Issue Number 19: 19th October 2018
- More than NAFTA 2.0? The US, Mexico and Canada agreed on the United States-Mexico-Canada Agreement
- European Commission launches consultations on a draft Regulation setting a maximum limit of trans-fatty acids in food
- An Advocate General of the Court of Justice of the EU holds that ‘halal’ and ‘kosher’ meat may, in principle, be issued the EU ‘organic farming’ label – an update on the legal issues surrounding ‘halal’ and ‘kosher’ food production and trade
- Recently Adopted EU Legislation
On 30 September 2018, the US, Mexico and Canada announced that they had concluded negotiations on the US-Mexico-Canada Agreement (hereinafter, USMCA). The new agreement between the three North American countries aims at replacing the current North American Free Trade Agreement (hereinafter, NAFTA). While the USMCA does not drastically deviate from the original NAFTA, there are still a number of noteworthy changes, such as stricter rules of origin for the auto industry, new rules designed to improve wages in the car manufacturing sector, increased market access in some key agricultural sectors (e.g., dairy, poultry and sugar), and new provisions regarding the protection of geographical indications (hereinafter, GIs). The conclusion of NAFTA renegotiations can be characterised as an important milestone for the trade policy of the current US Administration likely delivering important trade advantages for the US to the detriment of Canada and Mexico. Still, the successful renegotiations might be considered an important achievement for the rules-based trading system.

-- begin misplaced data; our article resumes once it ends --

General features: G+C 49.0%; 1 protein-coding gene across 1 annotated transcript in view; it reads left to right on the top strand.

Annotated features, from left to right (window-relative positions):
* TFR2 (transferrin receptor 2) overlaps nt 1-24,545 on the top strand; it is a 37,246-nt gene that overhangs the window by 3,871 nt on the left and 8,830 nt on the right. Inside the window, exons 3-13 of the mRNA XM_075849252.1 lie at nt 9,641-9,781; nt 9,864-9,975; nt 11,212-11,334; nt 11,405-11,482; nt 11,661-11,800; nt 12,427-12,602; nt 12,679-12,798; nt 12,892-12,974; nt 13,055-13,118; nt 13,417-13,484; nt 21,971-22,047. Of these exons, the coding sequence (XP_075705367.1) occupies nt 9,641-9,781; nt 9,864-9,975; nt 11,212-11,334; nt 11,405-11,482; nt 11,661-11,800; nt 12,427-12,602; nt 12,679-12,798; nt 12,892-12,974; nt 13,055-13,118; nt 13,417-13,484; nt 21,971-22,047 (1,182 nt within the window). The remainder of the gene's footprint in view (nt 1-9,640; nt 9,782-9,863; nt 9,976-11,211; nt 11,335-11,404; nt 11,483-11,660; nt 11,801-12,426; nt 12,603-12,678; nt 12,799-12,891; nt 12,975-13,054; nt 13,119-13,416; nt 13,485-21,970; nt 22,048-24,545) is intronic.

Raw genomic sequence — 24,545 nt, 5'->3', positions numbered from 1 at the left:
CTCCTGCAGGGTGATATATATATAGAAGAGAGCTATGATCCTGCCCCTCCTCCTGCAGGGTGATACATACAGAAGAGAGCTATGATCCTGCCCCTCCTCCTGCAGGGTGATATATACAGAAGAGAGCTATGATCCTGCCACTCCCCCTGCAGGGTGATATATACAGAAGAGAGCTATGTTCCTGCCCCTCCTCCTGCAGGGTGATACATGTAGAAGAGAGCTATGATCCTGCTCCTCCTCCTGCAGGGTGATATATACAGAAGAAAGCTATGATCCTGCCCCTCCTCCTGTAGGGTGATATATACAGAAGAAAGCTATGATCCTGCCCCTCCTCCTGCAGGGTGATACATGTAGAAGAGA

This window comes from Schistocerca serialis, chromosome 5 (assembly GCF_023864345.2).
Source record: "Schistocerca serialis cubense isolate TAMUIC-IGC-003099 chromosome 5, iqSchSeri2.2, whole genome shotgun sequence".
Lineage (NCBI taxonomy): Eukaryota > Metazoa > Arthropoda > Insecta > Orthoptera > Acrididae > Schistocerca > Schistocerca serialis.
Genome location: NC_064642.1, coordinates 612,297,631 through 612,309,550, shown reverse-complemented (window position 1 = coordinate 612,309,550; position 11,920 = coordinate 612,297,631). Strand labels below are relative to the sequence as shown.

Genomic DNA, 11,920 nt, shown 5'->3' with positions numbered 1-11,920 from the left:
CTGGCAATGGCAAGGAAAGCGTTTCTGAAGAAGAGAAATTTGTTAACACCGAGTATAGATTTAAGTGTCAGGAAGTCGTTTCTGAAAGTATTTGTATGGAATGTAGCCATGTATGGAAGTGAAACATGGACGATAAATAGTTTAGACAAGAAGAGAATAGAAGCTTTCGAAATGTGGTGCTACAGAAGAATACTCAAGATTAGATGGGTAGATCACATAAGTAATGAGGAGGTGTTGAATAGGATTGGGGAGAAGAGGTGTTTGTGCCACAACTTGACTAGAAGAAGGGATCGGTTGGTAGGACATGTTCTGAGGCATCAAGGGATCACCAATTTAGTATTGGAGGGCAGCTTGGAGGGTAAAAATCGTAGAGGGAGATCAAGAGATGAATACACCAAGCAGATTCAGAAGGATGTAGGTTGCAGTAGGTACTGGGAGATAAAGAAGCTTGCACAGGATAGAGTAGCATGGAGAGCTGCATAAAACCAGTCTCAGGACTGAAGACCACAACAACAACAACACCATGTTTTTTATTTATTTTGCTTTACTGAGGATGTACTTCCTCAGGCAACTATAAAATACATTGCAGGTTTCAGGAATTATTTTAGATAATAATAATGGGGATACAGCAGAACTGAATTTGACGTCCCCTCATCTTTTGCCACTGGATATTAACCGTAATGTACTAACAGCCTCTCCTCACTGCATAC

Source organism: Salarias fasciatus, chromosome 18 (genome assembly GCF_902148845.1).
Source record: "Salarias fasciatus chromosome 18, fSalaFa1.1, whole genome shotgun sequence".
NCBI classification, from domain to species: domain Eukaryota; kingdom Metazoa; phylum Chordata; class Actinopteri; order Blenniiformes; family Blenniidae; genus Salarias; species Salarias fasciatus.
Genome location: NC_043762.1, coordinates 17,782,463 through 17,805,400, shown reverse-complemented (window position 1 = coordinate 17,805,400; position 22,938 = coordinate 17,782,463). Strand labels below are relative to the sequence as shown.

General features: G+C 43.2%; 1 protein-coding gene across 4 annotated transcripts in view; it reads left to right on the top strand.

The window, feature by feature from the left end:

When, on 1 January 1994, the NAFTA entered into force, it was considered to be the most advanced trade agreement of its time. After more than 20 years of implementation, an update to the NAFTA was first discussed at the North American Leaders’ Summit in 2014, but then Mexico and Canada joined the US and other countries in the negotiations for the Trans-Pacific Partnership Agreement (hereinafter, TPP). In 2017, US President Donald Trump decided to withdraw the US from the TPP, while Canada, Mexico and the other TPP parties agreed to move on and concluded the Comprehensive and Progressive Agreement for Trans-Pacific Partnership (CPTPP). On 23 January 2017, US President Trump announced his intention to renegotiate NAFTA and the first round of NAFTA renegotiations took place in August 2017. Trade tensions arose in the Spring of 2018, when the US decided to no longer exempt Canada and Mexico from recently introduced additional import tariffs steel and aluminium. After an impasse in the negotiations, in August 2018, the US and Mexico resumed their trade talks without Canada and reached a bilateral agreement on 27 August 2018. Canada resumed negotiations with the US on 5 September 2018 and, on 30 September 2018, agreed to join the new agreement. The USMCA will succeed the NAFTA and brings about a certain number of new rules.